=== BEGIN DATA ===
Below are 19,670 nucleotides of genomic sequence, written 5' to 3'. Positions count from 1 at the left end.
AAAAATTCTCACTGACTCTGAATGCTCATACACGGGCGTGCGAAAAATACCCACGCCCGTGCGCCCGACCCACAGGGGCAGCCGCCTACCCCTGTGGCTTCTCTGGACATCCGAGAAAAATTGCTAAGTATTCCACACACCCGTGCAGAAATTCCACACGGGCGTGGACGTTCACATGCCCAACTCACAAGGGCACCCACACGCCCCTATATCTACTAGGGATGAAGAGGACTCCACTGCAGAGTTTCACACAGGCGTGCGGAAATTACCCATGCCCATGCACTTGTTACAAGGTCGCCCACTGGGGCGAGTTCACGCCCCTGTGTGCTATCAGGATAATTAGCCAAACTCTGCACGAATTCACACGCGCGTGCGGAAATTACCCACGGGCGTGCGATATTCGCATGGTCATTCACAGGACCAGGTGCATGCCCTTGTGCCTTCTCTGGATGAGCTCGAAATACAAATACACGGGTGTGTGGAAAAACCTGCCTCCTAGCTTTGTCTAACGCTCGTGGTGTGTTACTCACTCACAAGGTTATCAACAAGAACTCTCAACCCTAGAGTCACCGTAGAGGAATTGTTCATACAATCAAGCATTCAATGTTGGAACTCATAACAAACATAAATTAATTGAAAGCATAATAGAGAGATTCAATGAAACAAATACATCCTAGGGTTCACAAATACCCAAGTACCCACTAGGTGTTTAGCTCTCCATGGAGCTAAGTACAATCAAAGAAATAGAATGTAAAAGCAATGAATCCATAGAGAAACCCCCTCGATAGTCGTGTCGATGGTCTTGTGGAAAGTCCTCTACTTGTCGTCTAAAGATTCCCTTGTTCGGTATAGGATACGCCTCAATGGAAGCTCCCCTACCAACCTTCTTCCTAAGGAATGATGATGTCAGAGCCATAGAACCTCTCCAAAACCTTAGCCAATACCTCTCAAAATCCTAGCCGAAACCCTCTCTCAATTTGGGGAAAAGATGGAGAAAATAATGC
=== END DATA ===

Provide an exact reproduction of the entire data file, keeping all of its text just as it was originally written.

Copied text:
Below are 19,670 nucleotides of genomic sequence, written 5' to 3'. Positions count from 1 at the left end.
AAAAATTCTCACTGACTCTGAATGCTCATACACGGGCGTGCGAAAAATACCCACGCCCGTGCGCCCGACCCACAGGGGCAGCCGCCTACCCCTGTGGCTTCTCTGGACATCCGAGAAAAATTGCTAAGTATTCCACACACCCGTGCAGAAATTCCACACGGGCGTGGACGTTCACATGCCCAACTCACAAGGGCACCCACACGCCCCTATATCTACTAGGGATGAAGAGGACTCCACTGCAGAGTTTCACACAGGCGTGCGGAAATTACCCATGCCCATGCACTTGTTACAAGGTCGCCCACTGGGGCGAGTTCACGCCCCTGTGTGCTATCAGGATAATTAGCCAAACTCTGCACGAATTCACACGCGCGTGCGGAAATTACCCACGGGCGTGCGATATTCGCATGGTCATTCACAGGACCAGGTGCATGCCCTTGTGCCTTCTCTGGATGAGCTCGAAATACAAATACACGGGTGTGTGGAAAAACCTGCCTCCTAGCTTTGTCTAACGCTCGTGGTGTGTTACTCACTCACAAGGTTATCAACAAGAACTCTCAACCCTAGAGTCACCGTAGAGGAATTGTTCATACAATCAAGCATTCAATGTTGGAACTCATAACAAACATAAATTAATTGAAAGCATAATAGAGAGATTCAATGAAACAAATACATCCTAGGGTTCACAAATACCCAAGTACCCACTAGGTGTTTAGCTCTCCATGGAGCTAAGTACAATCAAAGAAATAGAATGTAAAAGCAATGAATCCATAGAGAAACCCCCTCGATAGTCGTGTCGATGGTCTTGTGGAAAGTCCTCTACTTGTCGTCTAAAGATTCCCTTGTTCGGTATAGGATACGCCTCAATGGAAGCTCCCCTACCAACCTTCTTCCTAAGGAATGATGATGTCAGAGCCATAGAACCTCTCCAAAACCTTAGCCAATACCTCTCAAAATCCTAGCCGAAACCCTCTCTCAATTTGGGGAAAAGATGGAGAAAATAATGC